REFERENCE: Meltzer, S.B., Wahlgren, D.R., Jones, J.A., Hovell, M.F., Hofstetter, C.R., Meltzer, E.O. Health and social characteristics of low-incomd Latino families with asthmatic children. Presented at the annual meeting of the American Academy of Allergy, Asthma, & Immunology, Orlando, FL, Feb 26-March 3, 1999.
Delivering preventive medical care to an under-served Latino population was the objective of a 13-month trial which compared the effectiveness of an asthma education program only versus combined with behavioral counseling to reduce asthmatic children's exposure to household tobacco smoke. Low-income families (n=100) were recruited in San Diego County by promoting free asthma education. Volunteers were under-insured, who had a child (3-17) with asthma and a smoker in the household. Baseline interviews collected demographic status of the families and asthma morbidity and health care utilization of their asthmatic child.
Descriptive findings at the initial visit with regard to the participating parent in each family include: 96% were the asthmatic child's mother, 66% were married, 24% completed high school, 57% had government-assisted medical coverage and 32% had no health insurance. Regarding the children's health and treatment in the prior 12 months: 23% had been hospitalized, 44% had visited the ER, and 51% had been examined at an urgent care facility for respiratory problems. Overall severity of their respiratory symptoms in the last 2 weeks was rated as severe (19%), moderate (24%), modest (17%), mild (37%), and no symptoms (3%). Half of the volunteers rated the child's general health as only "fair", and 43% reported respiratory problems sufficient to interfere with daily activities in the last 2 weeks. Additional items explored include exposure to environmental triggers such as household pets and gas stoves.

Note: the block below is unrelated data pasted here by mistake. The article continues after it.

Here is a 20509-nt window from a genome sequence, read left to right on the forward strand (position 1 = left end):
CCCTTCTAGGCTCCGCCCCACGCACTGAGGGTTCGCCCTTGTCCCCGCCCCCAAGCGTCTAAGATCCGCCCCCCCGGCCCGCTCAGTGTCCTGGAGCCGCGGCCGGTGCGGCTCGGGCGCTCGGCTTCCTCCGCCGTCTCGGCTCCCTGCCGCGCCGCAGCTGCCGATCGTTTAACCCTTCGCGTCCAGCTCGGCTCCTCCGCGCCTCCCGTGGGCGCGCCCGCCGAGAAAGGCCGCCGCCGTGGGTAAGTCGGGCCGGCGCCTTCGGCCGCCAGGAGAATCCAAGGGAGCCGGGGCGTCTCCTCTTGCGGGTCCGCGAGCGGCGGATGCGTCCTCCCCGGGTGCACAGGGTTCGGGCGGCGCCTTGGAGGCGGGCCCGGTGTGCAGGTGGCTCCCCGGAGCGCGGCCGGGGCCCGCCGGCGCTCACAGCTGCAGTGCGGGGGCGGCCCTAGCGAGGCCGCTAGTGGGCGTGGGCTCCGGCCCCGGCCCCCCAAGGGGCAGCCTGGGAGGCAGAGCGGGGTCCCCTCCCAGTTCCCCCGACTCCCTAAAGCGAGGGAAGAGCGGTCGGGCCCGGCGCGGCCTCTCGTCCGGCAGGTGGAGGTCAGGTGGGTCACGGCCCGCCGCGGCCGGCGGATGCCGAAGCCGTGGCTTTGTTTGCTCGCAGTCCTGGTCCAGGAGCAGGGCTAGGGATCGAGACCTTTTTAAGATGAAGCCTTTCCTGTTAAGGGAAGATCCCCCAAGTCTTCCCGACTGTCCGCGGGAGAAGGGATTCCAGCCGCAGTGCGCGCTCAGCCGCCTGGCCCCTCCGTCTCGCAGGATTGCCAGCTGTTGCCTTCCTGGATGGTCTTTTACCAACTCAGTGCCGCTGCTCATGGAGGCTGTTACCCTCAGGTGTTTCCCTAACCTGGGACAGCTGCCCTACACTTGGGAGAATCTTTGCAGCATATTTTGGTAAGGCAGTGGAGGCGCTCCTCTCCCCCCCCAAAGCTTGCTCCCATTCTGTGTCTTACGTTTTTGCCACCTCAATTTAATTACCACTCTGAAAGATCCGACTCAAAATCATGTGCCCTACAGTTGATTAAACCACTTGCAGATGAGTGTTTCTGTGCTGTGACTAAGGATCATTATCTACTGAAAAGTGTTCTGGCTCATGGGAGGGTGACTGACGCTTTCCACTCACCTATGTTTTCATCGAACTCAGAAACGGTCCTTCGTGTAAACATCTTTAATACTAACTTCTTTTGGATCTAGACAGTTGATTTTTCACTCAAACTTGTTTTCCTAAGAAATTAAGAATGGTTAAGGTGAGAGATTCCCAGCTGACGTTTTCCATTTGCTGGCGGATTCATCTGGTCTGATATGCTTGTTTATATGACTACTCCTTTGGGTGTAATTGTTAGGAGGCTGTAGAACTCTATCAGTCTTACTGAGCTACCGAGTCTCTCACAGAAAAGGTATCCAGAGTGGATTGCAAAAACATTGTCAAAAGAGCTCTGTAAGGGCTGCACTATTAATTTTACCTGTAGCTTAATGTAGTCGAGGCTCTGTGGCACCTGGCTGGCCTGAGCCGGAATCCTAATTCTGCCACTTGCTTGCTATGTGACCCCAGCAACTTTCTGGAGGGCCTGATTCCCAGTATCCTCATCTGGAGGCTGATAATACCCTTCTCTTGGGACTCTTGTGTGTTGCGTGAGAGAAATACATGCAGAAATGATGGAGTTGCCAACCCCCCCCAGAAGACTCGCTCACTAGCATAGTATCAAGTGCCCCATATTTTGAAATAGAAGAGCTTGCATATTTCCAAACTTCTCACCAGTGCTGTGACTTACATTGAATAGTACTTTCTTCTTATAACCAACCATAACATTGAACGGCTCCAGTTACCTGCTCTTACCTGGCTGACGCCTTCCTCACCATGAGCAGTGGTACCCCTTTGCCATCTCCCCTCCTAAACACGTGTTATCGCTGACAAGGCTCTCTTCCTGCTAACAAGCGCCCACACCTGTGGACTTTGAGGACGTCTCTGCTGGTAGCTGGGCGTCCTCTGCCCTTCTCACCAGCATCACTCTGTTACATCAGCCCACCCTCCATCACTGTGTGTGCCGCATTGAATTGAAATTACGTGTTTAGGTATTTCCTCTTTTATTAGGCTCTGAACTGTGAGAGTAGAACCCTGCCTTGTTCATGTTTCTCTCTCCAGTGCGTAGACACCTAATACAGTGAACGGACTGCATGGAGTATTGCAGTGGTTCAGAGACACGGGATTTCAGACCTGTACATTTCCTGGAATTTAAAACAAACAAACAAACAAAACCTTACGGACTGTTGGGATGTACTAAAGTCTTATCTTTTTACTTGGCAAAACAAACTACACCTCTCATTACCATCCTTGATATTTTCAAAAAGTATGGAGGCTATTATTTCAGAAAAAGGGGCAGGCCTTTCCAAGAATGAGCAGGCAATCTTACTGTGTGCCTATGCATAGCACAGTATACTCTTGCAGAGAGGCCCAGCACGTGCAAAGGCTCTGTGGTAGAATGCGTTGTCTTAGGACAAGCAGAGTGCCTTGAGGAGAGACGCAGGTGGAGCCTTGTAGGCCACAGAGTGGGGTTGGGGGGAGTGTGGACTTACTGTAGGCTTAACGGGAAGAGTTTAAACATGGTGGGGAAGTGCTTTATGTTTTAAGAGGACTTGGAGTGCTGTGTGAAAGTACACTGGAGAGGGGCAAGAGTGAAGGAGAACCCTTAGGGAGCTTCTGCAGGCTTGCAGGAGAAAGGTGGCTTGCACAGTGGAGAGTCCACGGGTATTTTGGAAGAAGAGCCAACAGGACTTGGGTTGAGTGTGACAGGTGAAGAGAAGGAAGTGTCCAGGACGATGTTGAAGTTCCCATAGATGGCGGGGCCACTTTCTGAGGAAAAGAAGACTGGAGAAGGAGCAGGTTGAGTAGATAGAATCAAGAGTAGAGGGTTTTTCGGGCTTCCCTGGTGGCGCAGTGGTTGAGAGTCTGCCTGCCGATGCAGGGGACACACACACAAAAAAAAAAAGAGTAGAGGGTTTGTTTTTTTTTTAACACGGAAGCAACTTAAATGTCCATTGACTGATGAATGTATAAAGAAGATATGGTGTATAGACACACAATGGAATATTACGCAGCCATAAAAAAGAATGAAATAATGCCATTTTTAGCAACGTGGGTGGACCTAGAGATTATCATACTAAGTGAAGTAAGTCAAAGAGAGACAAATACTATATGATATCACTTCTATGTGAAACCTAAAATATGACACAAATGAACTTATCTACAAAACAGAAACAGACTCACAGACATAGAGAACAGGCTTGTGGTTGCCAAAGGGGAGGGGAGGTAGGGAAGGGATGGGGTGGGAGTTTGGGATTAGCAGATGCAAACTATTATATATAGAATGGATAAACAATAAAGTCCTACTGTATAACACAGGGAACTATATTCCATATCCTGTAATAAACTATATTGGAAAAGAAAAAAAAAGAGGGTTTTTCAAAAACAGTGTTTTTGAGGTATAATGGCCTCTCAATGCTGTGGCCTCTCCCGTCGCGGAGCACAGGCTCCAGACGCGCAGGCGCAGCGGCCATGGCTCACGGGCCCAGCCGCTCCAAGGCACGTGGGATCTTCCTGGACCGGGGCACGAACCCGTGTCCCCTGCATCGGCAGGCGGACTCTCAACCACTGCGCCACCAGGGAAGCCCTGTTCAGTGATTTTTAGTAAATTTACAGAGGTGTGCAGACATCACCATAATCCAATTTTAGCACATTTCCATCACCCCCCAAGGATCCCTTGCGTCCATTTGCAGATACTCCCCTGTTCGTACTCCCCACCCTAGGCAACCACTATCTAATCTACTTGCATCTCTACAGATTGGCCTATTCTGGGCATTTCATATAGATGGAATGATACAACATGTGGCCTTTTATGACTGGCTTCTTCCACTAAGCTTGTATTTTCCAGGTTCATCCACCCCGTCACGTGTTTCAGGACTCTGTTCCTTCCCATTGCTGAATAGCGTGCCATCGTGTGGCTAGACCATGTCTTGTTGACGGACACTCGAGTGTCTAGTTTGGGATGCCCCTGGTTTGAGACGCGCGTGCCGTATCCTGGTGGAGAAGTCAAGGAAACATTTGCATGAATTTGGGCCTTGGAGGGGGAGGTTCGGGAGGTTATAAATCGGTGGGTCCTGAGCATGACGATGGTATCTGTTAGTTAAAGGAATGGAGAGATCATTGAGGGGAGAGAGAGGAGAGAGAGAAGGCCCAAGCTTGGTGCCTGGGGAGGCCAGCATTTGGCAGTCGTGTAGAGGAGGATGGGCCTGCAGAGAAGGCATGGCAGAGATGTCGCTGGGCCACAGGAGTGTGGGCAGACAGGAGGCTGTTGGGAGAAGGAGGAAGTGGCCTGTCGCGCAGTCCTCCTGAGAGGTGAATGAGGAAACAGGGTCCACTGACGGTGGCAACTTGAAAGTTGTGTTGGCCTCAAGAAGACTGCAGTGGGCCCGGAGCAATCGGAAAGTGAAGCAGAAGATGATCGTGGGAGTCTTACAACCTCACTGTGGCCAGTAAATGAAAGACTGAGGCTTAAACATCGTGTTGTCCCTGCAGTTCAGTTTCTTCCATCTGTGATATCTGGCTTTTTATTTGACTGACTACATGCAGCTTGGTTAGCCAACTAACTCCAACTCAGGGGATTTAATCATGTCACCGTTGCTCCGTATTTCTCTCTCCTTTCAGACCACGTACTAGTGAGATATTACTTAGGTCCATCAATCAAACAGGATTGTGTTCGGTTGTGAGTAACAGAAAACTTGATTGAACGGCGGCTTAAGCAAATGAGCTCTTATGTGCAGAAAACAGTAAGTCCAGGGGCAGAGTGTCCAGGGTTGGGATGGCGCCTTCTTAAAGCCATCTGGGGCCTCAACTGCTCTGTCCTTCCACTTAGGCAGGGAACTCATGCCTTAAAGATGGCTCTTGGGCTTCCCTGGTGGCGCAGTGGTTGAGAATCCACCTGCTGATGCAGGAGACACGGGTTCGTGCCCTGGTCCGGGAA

Findings show that Hispanic families with minimal education and health insurance have children with under-treated asthma and associated morbidity.